Blackberry Winter: the folklore of spring snow

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Liz schleicher

Here in Green Ridge, snow falls heavily just after dawn. The squirrels don’t seem to care, awkwardly jumping between the green branches covered in white. The robins don’t seem to care, still fighting in the backyard. The cows and donkeys across the street aren’t surprised either. Very little will deter them from enjoying the fresh grass and hay.

But humans have been betrayed.

The snow in April is terrible, ”said Anne of Ingleside in the famous book of the same name by LM Montgomery.

“Like a slap in the face when you expected a kiss.”

We regret (every two years) that this the snow of the year is too much late too cold and out of the natural order of things. Perhaps even a sinister sign of climate change. But in fact, late spring snow has been part of the human experience since ancient times. This is reflected in our literature, music and folklore all over the world.

The Farmers’ Almanac refers to a cold snap in late spring as “the dogwood winter.And notes that the local names of the meteorological phenomenon generally reflect the tree or shrub that blooms mainly in the region: the winter locust. Redbud winter. The winter of blackberries. Blackberries, in particular, are more fruitful if subjected to a period of cold weather, and therefore this name has stuck in many regions. Some places in the Appalachians and the deeper south recognize them all, claiming four or even five “little winters.” Far from rare, the Almanac notes that a blackberry winter weather event historically occurs in about 50 percent of years.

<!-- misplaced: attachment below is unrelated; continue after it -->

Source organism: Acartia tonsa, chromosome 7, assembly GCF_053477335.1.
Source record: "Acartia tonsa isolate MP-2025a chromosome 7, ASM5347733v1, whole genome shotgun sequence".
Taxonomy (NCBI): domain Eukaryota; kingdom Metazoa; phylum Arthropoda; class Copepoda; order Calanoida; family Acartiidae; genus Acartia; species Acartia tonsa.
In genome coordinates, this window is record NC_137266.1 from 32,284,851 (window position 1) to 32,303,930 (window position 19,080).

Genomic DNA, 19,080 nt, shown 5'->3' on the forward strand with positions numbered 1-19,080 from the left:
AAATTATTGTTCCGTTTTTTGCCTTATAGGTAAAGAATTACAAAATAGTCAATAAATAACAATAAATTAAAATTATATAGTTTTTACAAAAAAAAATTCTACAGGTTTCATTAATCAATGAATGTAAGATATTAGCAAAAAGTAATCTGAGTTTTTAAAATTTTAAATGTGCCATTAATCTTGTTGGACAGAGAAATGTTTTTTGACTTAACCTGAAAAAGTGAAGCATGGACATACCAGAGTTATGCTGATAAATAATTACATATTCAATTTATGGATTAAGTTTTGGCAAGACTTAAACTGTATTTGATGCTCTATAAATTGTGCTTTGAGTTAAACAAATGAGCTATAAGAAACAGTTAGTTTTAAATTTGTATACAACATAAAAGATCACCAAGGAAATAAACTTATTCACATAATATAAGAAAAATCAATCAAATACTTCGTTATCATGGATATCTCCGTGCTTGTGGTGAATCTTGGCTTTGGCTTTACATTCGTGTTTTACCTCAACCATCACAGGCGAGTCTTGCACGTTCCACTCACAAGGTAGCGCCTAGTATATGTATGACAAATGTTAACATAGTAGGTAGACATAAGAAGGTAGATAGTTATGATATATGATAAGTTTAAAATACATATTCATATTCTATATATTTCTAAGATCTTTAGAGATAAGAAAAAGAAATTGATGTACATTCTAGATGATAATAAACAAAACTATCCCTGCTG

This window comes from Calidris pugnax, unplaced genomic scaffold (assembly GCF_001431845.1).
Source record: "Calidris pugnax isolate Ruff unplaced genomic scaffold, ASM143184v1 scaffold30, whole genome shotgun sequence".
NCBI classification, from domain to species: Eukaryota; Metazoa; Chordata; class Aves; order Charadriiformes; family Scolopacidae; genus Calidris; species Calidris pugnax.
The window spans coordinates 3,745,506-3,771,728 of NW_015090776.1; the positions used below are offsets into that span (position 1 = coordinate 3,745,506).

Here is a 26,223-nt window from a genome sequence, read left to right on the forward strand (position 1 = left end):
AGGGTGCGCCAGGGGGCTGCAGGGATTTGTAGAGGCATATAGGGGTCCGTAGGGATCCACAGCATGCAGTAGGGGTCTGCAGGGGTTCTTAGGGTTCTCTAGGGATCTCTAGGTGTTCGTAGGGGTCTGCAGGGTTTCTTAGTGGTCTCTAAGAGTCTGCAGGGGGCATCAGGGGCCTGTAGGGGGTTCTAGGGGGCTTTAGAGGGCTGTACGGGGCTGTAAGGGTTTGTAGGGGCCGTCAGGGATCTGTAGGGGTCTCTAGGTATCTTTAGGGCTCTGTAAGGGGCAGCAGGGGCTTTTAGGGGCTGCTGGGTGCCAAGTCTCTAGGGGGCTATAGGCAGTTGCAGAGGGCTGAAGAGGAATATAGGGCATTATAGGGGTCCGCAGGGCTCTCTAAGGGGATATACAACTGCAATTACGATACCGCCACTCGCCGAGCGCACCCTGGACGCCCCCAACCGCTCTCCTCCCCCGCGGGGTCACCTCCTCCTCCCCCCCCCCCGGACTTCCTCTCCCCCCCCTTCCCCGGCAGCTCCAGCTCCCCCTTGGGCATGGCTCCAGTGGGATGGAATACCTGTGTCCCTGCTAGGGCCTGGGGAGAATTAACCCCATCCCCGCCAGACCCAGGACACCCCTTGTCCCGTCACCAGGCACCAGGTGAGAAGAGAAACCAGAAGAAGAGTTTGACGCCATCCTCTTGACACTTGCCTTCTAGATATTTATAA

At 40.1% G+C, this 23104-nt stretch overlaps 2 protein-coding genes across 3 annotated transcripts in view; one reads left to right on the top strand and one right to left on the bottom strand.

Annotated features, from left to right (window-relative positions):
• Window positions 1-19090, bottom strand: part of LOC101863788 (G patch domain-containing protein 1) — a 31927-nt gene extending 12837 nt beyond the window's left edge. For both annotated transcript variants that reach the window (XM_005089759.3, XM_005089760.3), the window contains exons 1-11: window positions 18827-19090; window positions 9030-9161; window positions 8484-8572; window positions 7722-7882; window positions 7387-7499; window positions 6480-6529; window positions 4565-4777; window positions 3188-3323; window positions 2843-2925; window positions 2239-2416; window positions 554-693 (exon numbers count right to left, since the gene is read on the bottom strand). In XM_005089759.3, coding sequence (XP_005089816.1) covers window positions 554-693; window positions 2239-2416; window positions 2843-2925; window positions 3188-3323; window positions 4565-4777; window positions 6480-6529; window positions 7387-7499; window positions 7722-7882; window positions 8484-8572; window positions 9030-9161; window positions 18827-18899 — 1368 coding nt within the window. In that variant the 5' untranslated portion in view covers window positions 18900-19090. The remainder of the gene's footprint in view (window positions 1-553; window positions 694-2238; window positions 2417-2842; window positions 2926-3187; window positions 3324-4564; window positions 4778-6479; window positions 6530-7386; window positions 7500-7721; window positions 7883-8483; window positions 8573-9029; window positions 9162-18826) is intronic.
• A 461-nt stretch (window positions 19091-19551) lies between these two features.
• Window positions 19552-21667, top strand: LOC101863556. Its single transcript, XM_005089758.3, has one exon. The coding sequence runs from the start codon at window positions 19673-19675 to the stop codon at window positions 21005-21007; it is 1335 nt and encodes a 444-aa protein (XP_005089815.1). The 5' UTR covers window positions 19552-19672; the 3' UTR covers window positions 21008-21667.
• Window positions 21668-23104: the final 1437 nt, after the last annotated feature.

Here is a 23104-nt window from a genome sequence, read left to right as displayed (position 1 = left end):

In the 20th century, the winter of blackberries was the subject of both lyrics and song. He is the name of the group who recorded the soundtrack to the drama Hillbilly Winter’s Bone and a mid-century jazz standard. This is the title of the autobiography of anthropologist Margaret Mead and a famous news from the time of the Depression.

Further than that, an early fall or late spring snow was commemorated in folklore as “poor man’s manure,” and wise farmers plowed it in their fields. Modern science has confirmed what our ancestors observed: snow contains nitrogen. Blackberry winters were recorded in newspapers in the 1800s and in gentleman farmer journals of the 1700s. Future President George Washington noted on May 4, 1774:very cold and spitting snow all day with strong wind blowing in NoWest.

Even in ancient times, the winter of blackberries was noted and mythologized. In Vietnam, Rét nàng Bân (Miss Ban’s Winter) tells the story of an unhappy housewife whom the Jade Emperor has pity, extending the winter to complement her husband’s braided shirt. Today, a March snowfall in Vietnam is anthropomorphized under the name “Miss Ban”.

Our dismay at the snow in late spring is justified. A severe frost this week will kill tender plants and flowers in orchards in many parts of the country, crippling small farmers and making locally grown fruit scarce. We should pray to Saint Dorothy, patroness of fruits and flowers, that God will spare at least some of this beauty and generosity. But of all God’s creatures, modern man is the only one whose memory is short enough to be surprised by the winter of blackberries. As we watch the April snow fall, let it be a humble reminder. In all the modern glory of mankind, we still forget the reality of the seasons. We are powerless in the face of Mother Nature’s whims. We are still completely dependent on the Lord’s mercy.


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